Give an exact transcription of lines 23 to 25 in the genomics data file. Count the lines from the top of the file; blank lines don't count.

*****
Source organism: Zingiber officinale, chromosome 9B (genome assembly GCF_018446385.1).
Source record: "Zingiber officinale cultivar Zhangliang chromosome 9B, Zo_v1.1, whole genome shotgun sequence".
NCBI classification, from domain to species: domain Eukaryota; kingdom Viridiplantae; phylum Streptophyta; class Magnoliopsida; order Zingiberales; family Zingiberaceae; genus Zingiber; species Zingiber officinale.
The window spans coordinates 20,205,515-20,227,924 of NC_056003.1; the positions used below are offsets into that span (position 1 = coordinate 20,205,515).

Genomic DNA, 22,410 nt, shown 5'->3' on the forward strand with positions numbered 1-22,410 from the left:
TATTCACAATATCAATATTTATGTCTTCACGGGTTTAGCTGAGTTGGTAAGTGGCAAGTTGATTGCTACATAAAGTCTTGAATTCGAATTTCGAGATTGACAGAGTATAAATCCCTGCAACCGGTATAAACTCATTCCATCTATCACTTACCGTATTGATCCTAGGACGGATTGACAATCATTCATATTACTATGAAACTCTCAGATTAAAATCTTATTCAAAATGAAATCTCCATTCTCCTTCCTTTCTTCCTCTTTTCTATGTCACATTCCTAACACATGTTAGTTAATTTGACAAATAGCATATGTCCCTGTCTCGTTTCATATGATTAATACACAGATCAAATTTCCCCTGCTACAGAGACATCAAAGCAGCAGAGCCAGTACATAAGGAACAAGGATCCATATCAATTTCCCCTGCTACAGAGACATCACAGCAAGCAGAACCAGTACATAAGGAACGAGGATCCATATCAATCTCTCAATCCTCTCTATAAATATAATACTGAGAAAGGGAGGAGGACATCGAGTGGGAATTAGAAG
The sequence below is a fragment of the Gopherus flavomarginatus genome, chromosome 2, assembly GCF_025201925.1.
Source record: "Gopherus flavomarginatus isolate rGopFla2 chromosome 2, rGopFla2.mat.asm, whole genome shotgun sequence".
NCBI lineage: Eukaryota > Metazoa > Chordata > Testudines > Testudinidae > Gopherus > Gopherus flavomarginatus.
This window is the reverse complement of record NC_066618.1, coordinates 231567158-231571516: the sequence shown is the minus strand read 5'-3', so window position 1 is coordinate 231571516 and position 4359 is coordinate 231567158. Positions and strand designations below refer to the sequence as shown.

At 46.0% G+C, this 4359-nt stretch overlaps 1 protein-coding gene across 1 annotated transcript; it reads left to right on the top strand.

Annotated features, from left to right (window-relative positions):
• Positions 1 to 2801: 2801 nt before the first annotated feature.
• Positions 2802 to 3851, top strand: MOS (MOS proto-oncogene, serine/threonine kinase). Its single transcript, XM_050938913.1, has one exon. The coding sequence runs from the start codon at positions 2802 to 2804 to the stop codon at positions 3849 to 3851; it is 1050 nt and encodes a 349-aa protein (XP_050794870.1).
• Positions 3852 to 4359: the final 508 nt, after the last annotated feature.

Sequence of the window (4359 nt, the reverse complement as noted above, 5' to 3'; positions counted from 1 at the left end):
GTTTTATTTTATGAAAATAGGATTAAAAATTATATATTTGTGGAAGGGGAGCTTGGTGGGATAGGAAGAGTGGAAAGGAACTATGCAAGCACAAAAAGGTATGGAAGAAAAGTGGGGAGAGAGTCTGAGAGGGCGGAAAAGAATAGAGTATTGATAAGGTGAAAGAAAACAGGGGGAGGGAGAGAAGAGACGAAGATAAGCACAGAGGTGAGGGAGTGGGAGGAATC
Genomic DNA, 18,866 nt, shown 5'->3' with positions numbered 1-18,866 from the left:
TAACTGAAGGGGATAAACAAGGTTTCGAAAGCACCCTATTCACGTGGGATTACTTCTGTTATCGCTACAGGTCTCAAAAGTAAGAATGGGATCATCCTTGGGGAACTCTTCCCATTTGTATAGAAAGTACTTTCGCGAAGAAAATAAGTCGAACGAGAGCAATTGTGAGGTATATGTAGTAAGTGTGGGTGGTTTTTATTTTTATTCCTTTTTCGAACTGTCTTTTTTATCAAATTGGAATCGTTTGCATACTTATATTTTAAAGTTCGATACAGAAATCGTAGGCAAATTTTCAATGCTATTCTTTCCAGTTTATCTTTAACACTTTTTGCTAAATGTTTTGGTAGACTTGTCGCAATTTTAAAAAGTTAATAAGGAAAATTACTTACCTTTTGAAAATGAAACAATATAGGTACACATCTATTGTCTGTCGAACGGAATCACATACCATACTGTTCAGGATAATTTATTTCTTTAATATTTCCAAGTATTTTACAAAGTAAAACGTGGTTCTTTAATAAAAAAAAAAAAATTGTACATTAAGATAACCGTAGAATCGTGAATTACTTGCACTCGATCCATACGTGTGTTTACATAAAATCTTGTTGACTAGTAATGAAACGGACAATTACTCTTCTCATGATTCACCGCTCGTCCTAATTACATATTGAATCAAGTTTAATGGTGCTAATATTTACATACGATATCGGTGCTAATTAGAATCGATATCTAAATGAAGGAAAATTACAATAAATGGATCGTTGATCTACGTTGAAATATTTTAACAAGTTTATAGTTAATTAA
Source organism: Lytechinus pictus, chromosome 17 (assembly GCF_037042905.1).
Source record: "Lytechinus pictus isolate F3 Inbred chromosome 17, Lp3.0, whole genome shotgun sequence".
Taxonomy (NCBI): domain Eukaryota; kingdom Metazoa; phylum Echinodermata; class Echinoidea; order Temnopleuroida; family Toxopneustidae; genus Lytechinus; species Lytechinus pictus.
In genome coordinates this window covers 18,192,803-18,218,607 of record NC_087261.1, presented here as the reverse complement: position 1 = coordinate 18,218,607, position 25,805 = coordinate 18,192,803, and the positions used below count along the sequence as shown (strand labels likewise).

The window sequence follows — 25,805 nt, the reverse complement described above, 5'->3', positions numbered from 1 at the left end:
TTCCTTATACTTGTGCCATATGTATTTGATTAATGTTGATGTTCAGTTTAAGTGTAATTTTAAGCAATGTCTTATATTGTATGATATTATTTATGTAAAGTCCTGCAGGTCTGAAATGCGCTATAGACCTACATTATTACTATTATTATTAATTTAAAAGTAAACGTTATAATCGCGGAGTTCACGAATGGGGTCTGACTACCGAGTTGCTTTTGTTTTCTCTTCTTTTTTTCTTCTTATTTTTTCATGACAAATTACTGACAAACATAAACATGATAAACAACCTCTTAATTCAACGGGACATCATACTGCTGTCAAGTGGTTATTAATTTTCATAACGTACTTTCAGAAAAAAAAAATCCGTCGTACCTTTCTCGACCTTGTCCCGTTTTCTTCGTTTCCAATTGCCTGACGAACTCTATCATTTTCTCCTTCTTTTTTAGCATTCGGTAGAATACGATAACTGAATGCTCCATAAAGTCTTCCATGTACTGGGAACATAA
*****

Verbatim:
In genome coordinates this window covers 18,192,803-18,218,607 of record NC_087261.1, presented here as the reverse complement: position 1 = coordinate 18,218,607, position 25,805 = coordinate 18,192,803, and the positions used below count along the sequence as shown (strand labels likewise).

The window sequence follows — 25,805 nt, the reverse complement described above, 5'->3', positions numbered from 1 at the left end:
TTCCTTATACTTGTGCCATATGTATTTGATTAATGTTGATGTTCAGTTTAAGTGTAATTTTAAGCAATGTCTTATATTGTATGATATTATTTATGTAAAGTCCTGCAGGTCTGAAATGCGCTATAGACCTACATTATTACTATTATTATTAATTTAAAAGTAAACGTTATAATCGCGGAGTTCACGAATGGGGTCTGACTACCGAGTTGCTTTTGTTTTCTCTTCTTTTTTTCTTCTTATTTTTTCATGACAAATTACTGACAAACATAAACATGATAAACAACCTCTTAATTCAACGGGACATCATACTGCTGTCAAGTGGTTATTAATTTTCATAACGTACTTTCAGAAAAAAAAAATCCGTCGTACCTTTCTCGACCTTGTCCCGTTTTCTTCGTTTCCAATTGCCTGACGAACTCTATCATTTTCTCCTTCTTTTTTAGCATTCGGTAGAATACGATAACTGAATGCTCCATAAAGTCTTCCATGTACTGGGAACATAA